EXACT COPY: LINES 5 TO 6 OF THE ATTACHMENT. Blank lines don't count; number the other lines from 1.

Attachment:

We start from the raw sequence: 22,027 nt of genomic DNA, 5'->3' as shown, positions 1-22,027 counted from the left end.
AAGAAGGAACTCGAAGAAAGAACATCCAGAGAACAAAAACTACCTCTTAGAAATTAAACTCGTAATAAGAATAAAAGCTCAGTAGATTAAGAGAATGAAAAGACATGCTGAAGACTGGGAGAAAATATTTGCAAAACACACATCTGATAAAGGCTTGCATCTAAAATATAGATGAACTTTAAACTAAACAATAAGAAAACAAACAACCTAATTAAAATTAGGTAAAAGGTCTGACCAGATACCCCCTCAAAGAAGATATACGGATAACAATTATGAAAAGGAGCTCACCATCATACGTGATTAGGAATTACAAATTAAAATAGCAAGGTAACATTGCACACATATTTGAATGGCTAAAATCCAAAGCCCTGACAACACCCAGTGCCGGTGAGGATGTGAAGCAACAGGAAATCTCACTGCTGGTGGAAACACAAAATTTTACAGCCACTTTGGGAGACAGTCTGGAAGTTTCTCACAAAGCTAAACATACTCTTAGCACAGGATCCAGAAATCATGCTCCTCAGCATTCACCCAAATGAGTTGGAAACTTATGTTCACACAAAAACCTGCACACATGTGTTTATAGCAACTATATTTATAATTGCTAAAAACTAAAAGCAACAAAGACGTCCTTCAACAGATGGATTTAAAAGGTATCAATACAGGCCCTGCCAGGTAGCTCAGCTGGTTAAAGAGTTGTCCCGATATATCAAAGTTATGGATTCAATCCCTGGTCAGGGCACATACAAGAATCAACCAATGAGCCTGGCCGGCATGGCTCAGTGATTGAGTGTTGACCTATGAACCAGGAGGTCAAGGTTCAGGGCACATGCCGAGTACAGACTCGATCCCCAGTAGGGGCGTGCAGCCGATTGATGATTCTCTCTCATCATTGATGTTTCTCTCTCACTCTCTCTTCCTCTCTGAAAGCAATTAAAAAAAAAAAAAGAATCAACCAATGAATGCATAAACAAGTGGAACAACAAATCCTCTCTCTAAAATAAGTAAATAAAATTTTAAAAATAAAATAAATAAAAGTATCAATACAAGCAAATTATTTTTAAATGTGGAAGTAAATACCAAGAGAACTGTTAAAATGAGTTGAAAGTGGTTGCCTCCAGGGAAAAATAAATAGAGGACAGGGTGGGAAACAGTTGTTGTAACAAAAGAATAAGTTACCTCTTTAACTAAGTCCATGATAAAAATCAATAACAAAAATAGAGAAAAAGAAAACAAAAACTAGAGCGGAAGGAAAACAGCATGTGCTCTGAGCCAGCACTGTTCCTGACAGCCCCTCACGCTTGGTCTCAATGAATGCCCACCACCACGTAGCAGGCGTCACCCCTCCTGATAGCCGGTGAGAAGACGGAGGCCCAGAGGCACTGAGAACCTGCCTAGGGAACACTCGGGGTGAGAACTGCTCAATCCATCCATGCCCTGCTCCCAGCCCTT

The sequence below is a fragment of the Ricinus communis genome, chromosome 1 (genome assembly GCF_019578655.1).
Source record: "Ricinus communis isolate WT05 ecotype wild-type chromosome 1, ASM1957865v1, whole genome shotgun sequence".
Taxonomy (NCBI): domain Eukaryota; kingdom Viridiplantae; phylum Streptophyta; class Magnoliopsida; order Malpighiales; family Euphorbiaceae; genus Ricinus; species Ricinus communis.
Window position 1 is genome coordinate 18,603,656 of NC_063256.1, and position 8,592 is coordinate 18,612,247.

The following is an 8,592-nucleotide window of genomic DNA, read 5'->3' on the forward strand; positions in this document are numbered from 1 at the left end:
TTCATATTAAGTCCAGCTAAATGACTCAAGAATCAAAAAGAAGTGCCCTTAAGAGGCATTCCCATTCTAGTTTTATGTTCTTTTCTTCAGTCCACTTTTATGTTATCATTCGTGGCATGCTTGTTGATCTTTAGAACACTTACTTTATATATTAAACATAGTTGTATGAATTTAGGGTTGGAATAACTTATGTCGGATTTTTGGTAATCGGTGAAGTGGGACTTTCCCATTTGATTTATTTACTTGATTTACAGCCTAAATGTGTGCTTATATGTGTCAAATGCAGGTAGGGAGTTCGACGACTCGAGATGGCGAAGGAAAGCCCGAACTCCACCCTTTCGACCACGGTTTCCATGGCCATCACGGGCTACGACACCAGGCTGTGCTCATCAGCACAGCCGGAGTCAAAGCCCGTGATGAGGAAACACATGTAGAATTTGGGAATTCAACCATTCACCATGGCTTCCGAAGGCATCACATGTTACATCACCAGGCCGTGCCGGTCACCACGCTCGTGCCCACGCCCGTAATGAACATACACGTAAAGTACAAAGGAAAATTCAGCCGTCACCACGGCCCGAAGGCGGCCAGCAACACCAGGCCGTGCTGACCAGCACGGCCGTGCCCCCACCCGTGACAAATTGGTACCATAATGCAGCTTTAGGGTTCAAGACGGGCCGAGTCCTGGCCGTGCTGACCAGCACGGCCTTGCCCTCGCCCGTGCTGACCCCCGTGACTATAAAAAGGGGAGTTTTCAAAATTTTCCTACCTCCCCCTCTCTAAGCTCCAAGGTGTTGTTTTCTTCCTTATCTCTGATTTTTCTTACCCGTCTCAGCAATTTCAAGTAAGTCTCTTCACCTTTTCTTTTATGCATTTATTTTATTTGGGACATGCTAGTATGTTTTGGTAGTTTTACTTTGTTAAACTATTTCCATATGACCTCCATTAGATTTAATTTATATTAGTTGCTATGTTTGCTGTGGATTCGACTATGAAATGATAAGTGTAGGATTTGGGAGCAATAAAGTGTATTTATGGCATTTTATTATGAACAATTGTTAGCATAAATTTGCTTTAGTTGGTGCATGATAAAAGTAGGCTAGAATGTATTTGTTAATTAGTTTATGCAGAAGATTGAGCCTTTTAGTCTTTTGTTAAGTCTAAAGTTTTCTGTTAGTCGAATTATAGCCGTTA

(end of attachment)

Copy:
Taxonomy (NCBI): domain Eukaryota; kingdom Viridiplantae; phylum Streptophyta; class Magnoliopsida; order Malpighiales; family Euphorbiaceae; genus Ricinus; species Ricinus communis.
Window position 1 is genome coordinate 18,603,656 of NC_063256.1, and position 8,592 is coordinate 18,612,247.